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There are 13 glossary search results for:   endocrine




Definition:
Endocrine cells are responsible for producing and releasing hormone molecules into the bloodstream. Endocrine cells are typically grouped together in organs referred to as endocrine glands.

Related glossary terms/phrases:
Endocrine gland
Hormone



Definition:
Endocrine glands contain clusters of endocrine cells, whose function is to is to release hormones into the bloodstream.

Endocrine glands are ductless glands in that their secretions do not enter a duct (as for example with salivary glands). Rather, endocrine glands release their secretions (i.e., messenger molecules) into the interstitial fluid in highly vascularized regions, where the molecules then enter the bloodstream. The chemical messenger molecule that is released into the bloodstream is referred to as a hormone.

Related glossary terms/phrases:
Endocrine cell
Hormone



Definition:
The action potential is a rapid and reversible reversal of the electrical potential difference across the plasma membrane of excitable cells such as neurons, muscle cells and some endocrine cells. In a neuronal action potential, the membrane potential rapidly changes from its resting level of approximately -70 mV to around +50 mV and, subsequently, rapidly returns to the resting level again. The neuronal action potential forms an important basis for information processing, propagation, and transmission. In muscle cells, the action potential precedes, and is necessary to bring about, muscle contraction. Some endocrine cells also exhibit action potentials, where the excitation leads to hormone secretion.

The action potential is also referred to as the electrical impulse or nervous impulse.

Related glossary terms/phrases:
Graded potential

See also:
Neuronal Action Potential



Definition:
Endocrine cell of the anterior pituitary gland responsible for synthesizing and releasing adrenocorticotropic hormone (ACTH).



Definition:
Electrophysiology is the study of the electrical properties of biological macromolecules, cells, tissues, and organs. Electrical signals such as voltage and/or current are generally measured. Examples include measuring changes in the membrane voltage of excitable cells (e.g., neurons, muscle cells, and some endocrine cells) during an action potential. The current carrried by ions as they permeate the pore of ion channels can also be measured - both at the single-channel level (single-channel current), as well as the macroscopic current resulting from the activity of a population of channels. As another example, electrical measurements may involve recording voltage changes at the surface of the skin that result from the activity of skeletal muscles (electromyogram, EMG), cardiac myocytes (electrocardiogram, ECG), or neurons in the brain (electroencephalogram, EEG).



Definition:
Refers to the ability of some cells to be electrically excited resulting in the generation of action potentials. Neurons, muscle cells (skeletal, cardiac, and smooth), and some endocrine cells (e.g., insulin-releasing pancreatic β cells) are excitable cells.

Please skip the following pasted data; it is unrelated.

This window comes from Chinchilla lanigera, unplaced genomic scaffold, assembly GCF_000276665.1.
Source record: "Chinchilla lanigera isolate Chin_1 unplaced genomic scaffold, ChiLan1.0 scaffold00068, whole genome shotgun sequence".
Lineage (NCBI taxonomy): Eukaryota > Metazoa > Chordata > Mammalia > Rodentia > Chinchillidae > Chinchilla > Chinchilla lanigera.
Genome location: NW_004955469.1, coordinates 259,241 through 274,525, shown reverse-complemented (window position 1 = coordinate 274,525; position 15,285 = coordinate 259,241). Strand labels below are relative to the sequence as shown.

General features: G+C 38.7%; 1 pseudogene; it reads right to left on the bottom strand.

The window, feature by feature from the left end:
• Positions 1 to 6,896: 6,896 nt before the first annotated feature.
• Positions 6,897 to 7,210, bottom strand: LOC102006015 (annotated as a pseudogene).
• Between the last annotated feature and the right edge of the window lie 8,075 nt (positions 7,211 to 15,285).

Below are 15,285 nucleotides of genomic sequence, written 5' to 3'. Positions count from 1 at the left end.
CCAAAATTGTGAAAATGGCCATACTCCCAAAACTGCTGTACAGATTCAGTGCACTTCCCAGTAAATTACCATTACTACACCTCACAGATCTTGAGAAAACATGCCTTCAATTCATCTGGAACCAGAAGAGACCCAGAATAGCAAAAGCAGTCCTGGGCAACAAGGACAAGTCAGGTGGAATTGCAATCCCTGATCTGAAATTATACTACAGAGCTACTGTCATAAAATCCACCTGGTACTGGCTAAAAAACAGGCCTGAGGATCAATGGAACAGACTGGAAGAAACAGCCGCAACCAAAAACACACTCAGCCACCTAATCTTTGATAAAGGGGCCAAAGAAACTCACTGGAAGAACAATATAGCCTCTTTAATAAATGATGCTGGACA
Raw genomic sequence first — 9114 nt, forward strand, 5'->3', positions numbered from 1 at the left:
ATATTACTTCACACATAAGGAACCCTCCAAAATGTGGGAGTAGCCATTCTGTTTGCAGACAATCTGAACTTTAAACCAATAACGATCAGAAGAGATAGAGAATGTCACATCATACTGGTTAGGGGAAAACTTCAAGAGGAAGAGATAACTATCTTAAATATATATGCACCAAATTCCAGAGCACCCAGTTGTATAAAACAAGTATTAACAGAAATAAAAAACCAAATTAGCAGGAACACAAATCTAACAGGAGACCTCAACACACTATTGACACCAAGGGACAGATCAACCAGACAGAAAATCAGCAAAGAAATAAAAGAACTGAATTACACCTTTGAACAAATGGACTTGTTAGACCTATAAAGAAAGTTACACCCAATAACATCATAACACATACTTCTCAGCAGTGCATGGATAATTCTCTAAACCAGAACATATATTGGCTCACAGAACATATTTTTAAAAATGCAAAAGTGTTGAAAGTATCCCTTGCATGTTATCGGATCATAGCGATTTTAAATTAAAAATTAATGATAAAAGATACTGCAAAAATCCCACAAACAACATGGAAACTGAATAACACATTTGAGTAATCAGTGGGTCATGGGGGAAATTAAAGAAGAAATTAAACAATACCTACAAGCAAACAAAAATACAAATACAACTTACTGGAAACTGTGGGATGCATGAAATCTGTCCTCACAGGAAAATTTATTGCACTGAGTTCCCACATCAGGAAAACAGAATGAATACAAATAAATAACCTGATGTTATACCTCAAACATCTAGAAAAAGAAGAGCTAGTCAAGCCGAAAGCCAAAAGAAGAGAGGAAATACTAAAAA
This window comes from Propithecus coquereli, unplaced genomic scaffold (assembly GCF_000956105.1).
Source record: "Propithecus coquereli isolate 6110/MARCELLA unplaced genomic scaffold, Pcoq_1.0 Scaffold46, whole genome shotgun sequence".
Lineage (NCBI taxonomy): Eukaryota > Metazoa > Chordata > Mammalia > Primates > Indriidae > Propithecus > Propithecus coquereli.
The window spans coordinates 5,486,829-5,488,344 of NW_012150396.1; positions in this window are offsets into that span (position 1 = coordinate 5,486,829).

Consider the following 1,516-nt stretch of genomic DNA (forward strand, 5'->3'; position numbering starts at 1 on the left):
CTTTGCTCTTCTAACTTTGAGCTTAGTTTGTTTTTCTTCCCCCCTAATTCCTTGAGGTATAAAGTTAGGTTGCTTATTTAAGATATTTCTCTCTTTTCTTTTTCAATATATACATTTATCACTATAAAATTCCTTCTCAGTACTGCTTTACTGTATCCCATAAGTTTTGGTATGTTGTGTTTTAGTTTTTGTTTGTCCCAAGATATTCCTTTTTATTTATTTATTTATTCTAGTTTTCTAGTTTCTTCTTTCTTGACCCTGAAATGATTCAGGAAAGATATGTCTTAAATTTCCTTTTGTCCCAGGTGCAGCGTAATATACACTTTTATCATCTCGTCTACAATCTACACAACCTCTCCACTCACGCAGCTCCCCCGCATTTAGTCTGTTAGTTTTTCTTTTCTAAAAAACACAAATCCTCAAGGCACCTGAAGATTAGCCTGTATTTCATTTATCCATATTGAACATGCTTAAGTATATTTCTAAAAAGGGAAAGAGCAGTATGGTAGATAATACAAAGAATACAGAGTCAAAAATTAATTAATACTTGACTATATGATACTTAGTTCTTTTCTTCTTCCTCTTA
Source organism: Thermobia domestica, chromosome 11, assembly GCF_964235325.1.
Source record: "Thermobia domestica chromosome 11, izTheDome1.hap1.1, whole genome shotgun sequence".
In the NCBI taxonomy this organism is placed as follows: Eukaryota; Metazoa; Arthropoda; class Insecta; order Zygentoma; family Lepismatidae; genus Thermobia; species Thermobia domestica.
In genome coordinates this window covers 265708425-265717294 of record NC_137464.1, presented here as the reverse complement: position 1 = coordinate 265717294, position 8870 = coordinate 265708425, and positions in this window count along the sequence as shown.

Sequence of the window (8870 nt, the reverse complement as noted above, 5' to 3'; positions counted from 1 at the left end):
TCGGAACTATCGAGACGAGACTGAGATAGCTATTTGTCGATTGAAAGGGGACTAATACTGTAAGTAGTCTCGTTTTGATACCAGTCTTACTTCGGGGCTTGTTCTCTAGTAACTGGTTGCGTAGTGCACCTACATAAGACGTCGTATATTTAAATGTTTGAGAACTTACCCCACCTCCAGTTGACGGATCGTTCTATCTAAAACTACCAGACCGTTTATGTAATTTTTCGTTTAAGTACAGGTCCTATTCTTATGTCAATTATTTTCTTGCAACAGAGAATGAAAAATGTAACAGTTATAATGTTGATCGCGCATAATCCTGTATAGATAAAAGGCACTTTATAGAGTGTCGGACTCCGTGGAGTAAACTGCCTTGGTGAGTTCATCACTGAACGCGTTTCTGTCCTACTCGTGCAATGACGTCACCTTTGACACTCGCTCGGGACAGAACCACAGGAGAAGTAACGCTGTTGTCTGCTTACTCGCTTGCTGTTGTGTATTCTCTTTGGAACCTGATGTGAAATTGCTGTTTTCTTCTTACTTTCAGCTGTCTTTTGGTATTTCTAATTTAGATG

See also:
Resting Membrane Potential - Introduction



Definition:
Endocrine cell of the anterior pituitary gland responsible for synthesizing and releasing follicle stimulating hormone (FSH) and luteinizing hormone (LH).



Definition:
A chemical messenger molecule secreted (i.e., released) by endocrine cells within endocrine glands.

By definition, a hormone molecule is released into the bloodstream and travels throughout the body to find its target cells. Teget cells may be within the intravascular compartment (i.e., within blood vessels), but most hormones have target cells in tissues outside of the blood vessels.

Related glossary terms/phrases:
Endocrine cell
Endocrine gland



Definition:
Endocrine cell of the anterior pituitary gland responsible for synthesizing and releasing prolactin (PRL).



Definition:
Refers to cells that do not generate action potentials. With the exception of neurons, muscle cells, and some endocrine cells, all cells in the body are non-excitable.

See also:
Resting Membrane Potential - Introduction



Definition:
Secretion refers to cellular release of substances (ions and small and large molecules) to the external environment of the cell. Secretion may be accomplished by exocytosis (fusion of transport vesicles with the plasma membrane and release of vesicle contents to the external environment), by transport of molecules across the plasma membrane (via the activity of transport proteins such as pumps, transporters, and channels), or by simple diffusion of fat-soluble molecules through the plasma membrane out of the cell.

For example, endocrine cells secrete hormone molecules that then enter the bloodstream. Neurons release (i.e., secrete) neurotransmitter molecules into the synaptic cleft. Some neurons secrete neurohormones; which similar to hormones, travel in the bloodstream to reach distant target cells. Epithelial cells secrete molecules in luminal spaces, such as digestive enzymes secreted into the digestive tract by various cell types.

See also:
Excretion



Definition:
Endocrine cell of the anterior pituitary gland responsible for synthesizing and releasing growth hormone (GH).



Definition:
Endocrine cell of the anterior pituitary gland responsible for synthesizing and releasing thyroid stimulating hormone (TSH).









Posted: Sunday, March 31, 2013
Last updated: Friday, August 28, 2015